Critics of Black Lives Matter haven’t been shy in airing their skepticism of the movement. Where is their agenda? Where is their inclusiveness? How is this movement sustainable? And, seemingly at every turn, Black Lives Matter activists have responded: releasing a multi-point platform of demands, building coalitions with politicians and other groups, and, most impressively, demonstrating time and time again how much they have staying power.
What began as a powerful hashtag in the wake of Trayvon Martin’s killing in 2012 has evolved into a full-blown civil rights movement. Thanks to Black Lives Matter, presidential candidates are now debating the realities of institutional racism. Mayor Jim Kenney has repeatedly upheld the validity of Black Lives Matter protests. Yet, there are still misconceptions about the movement, both nationally and locally, says Asa Khalif, the head of Black Lives Matter’s Pennsylvania chapter.
“We’re not anti-police, we’re anti-police brutality, and I think that’s a message that often gets lost in the coverage of arrests and the protests,” says Khalif.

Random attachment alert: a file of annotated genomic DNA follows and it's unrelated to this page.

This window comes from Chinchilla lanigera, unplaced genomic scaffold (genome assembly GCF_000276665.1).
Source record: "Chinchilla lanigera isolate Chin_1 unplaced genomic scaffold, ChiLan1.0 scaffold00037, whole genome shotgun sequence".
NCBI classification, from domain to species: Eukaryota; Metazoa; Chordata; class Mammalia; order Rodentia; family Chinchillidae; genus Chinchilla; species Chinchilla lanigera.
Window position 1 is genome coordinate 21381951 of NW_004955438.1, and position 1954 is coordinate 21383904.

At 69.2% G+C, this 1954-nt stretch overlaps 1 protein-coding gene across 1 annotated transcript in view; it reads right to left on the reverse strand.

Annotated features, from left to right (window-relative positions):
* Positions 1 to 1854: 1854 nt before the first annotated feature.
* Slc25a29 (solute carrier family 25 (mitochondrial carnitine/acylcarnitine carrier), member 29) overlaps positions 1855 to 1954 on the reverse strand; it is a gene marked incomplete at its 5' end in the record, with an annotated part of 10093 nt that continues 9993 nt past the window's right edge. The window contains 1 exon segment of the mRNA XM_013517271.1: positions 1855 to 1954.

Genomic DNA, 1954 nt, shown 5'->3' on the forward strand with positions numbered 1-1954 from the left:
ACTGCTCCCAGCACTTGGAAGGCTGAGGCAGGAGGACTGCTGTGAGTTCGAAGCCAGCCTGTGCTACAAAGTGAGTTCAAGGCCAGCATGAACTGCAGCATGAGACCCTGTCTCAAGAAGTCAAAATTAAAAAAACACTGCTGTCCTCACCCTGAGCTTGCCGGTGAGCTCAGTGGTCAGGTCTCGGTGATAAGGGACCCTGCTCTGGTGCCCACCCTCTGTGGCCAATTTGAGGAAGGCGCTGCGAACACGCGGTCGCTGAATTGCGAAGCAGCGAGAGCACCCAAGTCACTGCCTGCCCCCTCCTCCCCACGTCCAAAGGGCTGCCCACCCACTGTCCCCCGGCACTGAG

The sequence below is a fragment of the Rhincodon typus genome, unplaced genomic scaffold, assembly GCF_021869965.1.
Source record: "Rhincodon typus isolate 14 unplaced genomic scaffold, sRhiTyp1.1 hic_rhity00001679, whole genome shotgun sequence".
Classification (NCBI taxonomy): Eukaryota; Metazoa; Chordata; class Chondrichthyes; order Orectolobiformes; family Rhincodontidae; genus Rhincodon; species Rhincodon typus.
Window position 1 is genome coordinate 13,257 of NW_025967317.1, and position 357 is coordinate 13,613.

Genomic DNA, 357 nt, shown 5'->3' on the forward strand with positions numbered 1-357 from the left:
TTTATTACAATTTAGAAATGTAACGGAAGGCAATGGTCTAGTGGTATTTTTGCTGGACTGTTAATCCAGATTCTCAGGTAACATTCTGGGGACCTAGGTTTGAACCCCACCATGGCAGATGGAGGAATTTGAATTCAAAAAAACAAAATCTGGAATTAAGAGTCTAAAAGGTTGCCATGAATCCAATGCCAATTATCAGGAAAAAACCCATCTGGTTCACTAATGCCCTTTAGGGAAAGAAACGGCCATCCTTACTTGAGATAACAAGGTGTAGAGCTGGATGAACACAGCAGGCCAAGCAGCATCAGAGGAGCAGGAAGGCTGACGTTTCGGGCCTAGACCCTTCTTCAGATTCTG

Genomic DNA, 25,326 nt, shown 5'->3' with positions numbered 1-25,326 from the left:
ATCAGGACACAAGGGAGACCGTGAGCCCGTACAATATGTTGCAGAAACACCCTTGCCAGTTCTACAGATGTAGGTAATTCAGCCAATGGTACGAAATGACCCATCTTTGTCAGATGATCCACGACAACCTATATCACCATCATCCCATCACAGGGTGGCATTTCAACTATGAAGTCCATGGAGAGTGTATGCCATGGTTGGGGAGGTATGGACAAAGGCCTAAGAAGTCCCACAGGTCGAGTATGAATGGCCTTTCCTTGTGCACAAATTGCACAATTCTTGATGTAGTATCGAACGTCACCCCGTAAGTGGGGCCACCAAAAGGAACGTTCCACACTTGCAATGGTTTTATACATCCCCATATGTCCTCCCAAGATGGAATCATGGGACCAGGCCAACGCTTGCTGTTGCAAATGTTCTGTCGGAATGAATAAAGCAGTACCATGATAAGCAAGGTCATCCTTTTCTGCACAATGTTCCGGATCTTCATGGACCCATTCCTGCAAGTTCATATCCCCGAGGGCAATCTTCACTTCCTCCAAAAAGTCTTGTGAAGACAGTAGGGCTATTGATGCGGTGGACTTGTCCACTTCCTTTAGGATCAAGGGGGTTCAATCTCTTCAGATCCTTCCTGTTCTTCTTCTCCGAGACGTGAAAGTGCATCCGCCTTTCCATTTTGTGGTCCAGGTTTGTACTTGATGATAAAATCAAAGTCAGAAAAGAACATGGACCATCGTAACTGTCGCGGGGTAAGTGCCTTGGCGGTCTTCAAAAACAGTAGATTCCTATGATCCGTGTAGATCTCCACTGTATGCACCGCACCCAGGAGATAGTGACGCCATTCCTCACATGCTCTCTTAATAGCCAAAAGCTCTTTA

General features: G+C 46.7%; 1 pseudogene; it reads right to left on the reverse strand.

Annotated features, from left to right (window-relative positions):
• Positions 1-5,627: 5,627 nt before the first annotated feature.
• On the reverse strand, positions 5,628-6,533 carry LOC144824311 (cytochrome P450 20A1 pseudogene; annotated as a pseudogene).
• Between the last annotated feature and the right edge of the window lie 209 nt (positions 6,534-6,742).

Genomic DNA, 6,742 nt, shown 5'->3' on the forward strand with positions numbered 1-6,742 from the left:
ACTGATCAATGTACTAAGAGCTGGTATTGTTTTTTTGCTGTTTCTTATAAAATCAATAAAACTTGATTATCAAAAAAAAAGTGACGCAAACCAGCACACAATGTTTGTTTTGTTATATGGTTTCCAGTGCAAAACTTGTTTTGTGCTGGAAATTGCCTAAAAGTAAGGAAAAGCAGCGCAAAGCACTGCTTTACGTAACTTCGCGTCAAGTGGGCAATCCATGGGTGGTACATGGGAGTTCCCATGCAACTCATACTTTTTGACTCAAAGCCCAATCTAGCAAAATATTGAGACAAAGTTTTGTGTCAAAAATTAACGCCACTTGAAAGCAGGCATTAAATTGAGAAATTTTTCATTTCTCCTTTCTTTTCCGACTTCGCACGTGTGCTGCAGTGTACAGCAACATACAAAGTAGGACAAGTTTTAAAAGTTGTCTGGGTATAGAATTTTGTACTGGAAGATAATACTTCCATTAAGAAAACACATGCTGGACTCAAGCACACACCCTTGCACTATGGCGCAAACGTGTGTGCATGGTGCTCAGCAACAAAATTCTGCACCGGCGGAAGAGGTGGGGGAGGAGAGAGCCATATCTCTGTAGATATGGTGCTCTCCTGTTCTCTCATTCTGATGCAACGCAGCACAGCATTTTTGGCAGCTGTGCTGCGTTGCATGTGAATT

Another false narrative, he says, is that individuals can’t stand with Black Lives Matter unless they themselves are black. “No, if you’re a victim of police violence, we want you to stand. There have been many rallies where Black Lives Matter activists have stood in protest for whites. Police violence doesn’t only exist within the black and brown community — it’s also poor people, it’s also LGBT people. So anywhere the cops are putting their boot in somebody’s ass, that’s where I’m going be there to make sure we put two boots in theirs.”
Khalif has been an activist since the age of 14 (he’s also a businessman, writer and movie producer), though he’s grown increasingly vocal since the death of his cousin, Brandon Tate-Brown, who was controversially killed by Philadelphia police in December 2014. Over the past couple of years, Khalif has organized a series of headline-grabbing protests — from a showdown at the Rizzo statue in August to a march at the DNC — but don’t be mistaken: The attention isn’t self-aggrandizing, nor is it for personal gain. “I’m not trying to be Al Sharpton, I’m not trying to get a show. None of that nonsense,” he says. “I just want to do what I need to do — what I’ve been called to do — and that’s to help people.”
What can we expect from his Q&A at ThinkFest with Tamala Edwards of 6ABC? An intense but educational conversation on the underpinning and the future of Black Lives Matter, he says. “Hopefully by the end, we can come to some sort of understanding.”
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